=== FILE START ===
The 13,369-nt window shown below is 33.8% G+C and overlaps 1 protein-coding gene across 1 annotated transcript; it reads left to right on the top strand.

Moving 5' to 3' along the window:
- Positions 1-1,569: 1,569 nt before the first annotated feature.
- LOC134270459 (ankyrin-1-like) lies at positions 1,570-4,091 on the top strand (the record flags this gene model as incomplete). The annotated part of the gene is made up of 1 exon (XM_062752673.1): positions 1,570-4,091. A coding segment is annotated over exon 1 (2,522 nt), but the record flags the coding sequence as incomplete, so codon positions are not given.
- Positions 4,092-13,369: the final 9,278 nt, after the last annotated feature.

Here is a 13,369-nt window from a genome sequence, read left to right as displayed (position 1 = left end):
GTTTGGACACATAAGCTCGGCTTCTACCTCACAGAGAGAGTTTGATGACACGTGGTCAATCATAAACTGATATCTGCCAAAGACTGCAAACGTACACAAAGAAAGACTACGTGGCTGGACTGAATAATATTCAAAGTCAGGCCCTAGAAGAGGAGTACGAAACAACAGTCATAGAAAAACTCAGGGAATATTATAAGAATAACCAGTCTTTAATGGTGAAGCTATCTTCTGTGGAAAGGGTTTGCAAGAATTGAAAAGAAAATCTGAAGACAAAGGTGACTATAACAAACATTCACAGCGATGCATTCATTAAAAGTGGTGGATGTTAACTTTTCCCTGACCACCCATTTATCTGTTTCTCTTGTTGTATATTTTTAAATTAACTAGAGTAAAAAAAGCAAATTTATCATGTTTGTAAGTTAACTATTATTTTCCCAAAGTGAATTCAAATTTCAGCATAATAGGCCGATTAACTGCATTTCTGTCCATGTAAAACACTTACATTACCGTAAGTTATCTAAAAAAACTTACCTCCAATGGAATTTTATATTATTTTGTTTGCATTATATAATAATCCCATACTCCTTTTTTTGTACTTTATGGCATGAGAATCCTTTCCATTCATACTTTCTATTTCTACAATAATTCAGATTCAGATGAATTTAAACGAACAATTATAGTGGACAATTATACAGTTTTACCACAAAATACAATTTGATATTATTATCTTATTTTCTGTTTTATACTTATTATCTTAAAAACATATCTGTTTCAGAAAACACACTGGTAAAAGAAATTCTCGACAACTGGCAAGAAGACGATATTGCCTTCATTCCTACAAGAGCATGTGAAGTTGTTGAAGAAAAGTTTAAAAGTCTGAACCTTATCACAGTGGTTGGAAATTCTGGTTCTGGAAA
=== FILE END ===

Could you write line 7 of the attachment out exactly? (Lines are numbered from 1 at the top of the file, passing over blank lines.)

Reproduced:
GTTTGGACACATAAGCTCGGCTTCTACCTCACAGAGAGAGTTTGATGACACGTGGTCAATCATAAACTGATATCTGCCAAAGACTGCAAACGTACACAAAGAAAGACTACGTGGCTGGACTGAATAATATTCAAAGTCAGGCCCTAGAAGAGGAGTACGAAACAACAGTCATAGAAAAACTCAGGGAATATTATAAGAATAACCAGTCTTTAATGGTGAAGCTATCTTCTGTGGAAAGGGTTTGCAAGAATTGAAAAGAAAATCTGAAGACAAAGGTGACTATAACAAACATTCACAGCGATGCATTCATTAAAAGTGGTGGATGTTAACTTTTCCCTGACCACCCATTTATCTGTTTCTCTTGTTGTATATTTTTAAATTAACTAGAGTAAAAAAAGCAAATTTATCATGTTTGTAAGTTAACTATTATTTTCCCAAAGTGAATTCAAATTTCAGCATAATAGGCCGATTAACTGCATTTCTGTCCATGTAAAACACTTACATTACCGTAAGTTATCTAAAAAAACTTACCTCCAATGGAATTTTATATTATTTTGTTTGCATTATATAATAATCCCATACTCCTTTTTTTGTACTTTATGGCATGAGAATCCTTTCCATTCATACTTTCTATTTCTACAATAATTCAGATTCAGATGAATTTAAACGAACAATTATAGTGGACAATTATACAGTTTTACCACAAAATACAATTTGATATTATTATCTTATTTTCTGTTTTATACTTATTATCTTAAAAACATATCTGTTTCAGAAAACACACTGGTAAAAGAAATTCTCGACAACTGGCAAGAAGACGATATTGCCTTCATTCCTACAAGAGCATGTGAAGTTGTTGAAGAAAAGTTTAAAAGTCTGAACCTTATCACAGTGGTTGGAAATTCTGGTTCTGGAAA